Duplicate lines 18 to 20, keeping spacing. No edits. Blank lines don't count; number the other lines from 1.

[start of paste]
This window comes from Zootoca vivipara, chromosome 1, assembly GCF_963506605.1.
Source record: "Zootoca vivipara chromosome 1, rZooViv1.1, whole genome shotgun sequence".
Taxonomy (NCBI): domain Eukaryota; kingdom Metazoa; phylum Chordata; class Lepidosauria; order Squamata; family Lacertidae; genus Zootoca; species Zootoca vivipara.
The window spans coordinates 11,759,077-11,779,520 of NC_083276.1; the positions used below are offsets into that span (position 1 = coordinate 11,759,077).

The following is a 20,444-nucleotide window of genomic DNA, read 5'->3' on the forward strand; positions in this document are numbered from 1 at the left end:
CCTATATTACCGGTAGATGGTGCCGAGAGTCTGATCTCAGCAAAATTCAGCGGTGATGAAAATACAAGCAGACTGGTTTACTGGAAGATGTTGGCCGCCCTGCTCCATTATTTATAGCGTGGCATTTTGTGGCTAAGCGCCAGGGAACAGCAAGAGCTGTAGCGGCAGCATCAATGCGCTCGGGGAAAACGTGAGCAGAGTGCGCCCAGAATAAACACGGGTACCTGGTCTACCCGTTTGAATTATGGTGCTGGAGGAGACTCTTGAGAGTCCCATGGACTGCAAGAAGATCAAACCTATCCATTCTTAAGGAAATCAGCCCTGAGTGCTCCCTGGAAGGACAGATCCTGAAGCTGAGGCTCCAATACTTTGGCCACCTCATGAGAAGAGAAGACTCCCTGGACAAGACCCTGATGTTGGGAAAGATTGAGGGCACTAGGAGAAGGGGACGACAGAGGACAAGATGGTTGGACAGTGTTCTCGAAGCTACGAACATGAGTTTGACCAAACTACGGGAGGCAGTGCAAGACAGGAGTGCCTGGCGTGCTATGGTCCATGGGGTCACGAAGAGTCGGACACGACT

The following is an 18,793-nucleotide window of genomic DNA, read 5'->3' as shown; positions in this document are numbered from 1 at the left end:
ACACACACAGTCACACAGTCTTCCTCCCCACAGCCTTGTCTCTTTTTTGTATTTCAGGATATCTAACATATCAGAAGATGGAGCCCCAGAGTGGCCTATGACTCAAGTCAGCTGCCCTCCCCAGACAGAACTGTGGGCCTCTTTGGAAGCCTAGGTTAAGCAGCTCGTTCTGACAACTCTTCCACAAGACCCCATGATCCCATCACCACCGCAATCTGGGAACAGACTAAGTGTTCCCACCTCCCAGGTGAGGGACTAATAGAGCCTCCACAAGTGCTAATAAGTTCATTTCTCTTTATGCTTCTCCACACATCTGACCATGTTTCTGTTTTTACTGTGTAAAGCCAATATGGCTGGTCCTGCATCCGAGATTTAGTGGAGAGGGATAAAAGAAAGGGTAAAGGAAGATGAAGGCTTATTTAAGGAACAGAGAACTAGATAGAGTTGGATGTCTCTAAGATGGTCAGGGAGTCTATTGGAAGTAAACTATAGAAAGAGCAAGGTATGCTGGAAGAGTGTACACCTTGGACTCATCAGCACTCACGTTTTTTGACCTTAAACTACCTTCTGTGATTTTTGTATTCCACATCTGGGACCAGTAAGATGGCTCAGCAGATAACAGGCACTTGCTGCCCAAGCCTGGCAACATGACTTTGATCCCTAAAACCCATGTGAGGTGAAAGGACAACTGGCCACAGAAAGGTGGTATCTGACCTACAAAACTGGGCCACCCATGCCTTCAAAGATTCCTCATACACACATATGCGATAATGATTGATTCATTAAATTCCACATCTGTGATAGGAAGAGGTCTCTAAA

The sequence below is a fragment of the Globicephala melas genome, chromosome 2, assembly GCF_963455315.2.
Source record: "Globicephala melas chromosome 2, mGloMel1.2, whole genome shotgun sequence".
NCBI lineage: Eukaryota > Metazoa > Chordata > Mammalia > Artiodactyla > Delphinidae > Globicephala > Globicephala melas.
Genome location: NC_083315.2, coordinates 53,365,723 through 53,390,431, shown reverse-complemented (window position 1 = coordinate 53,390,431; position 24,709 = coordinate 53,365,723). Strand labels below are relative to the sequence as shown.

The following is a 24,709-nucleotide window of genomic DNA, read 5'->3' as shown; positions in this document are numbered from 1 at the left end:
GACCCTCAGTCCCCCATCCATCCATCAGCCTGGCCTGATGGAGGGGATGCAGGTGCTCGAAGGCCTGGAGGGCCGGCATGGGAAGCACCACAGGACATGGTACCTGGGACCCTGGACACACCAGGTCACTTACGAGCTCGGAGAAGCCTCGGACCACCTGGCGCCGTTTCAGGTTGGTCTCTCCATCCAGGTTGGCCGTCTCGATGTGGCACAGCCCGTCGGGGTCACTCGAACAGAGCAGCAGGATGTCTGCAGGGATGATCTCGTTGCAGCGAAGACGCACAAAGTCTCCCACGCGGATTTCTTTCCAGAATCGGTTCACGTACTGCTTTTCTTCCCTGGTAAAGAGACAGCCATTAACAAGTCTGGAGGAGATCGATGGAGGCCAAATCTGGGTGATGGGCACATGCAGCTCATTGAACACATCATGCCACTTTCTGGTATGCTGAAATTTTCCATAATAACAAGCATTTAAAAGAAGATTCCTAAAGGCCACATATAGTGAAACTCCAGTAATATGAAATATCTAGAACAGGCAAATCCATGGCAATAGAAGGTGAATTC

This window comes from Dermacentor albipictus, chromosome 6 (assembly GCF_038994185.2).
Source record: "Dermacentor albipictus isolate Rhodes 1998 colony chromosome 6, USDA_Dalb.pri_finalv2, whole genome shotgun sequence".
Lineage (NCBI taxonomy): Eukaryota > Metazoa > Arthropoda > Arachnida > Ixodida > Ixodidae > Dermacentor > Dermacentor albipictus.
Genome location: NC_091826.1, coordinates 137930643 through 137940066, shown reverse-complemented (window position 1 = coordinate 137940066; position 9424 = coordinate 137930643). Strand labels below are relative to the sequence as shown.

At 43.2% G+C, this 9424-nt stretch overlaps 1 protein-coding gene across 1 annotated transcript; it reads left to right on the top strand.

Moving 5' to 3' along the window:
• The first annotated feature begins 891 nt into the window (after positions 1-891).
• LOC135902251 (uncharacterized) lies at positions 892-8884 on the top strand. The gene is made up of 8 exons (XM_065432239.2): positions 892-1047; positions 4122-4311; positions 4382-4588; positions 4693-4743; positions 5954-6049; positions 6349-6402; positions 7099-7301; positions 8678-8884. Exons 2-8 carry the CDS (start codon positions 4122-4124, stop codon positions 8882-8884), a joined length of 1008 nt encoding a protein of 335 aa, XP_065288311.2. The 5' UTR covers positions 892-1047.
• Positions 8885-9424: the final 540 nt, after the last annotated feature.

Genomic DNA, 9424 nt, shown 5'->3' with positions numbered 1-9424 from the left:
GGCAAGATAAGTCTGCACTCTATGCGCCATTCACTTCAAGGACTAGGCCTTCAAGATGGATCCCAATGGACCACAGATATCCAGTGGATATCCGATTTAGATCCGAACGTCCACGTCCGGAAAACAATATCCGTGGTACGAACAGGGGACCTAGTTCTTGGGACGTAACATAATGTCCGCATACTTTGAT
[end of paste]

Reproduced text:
Genome location: NC_091826.1, coordinates 137930643 through 137940066, shown reverse-complemented (window position 1 = coordinate 137940066; position 9424 = coordinate 137930643). Strand labels below are relative to the sequence as shown.

At 43.2% G+C, this 9424-nt stretch overlaps 1 protein-coding gene across 1 annotated transcript; it reads left to right on the top strand.

Moving 5' to 3' along the window: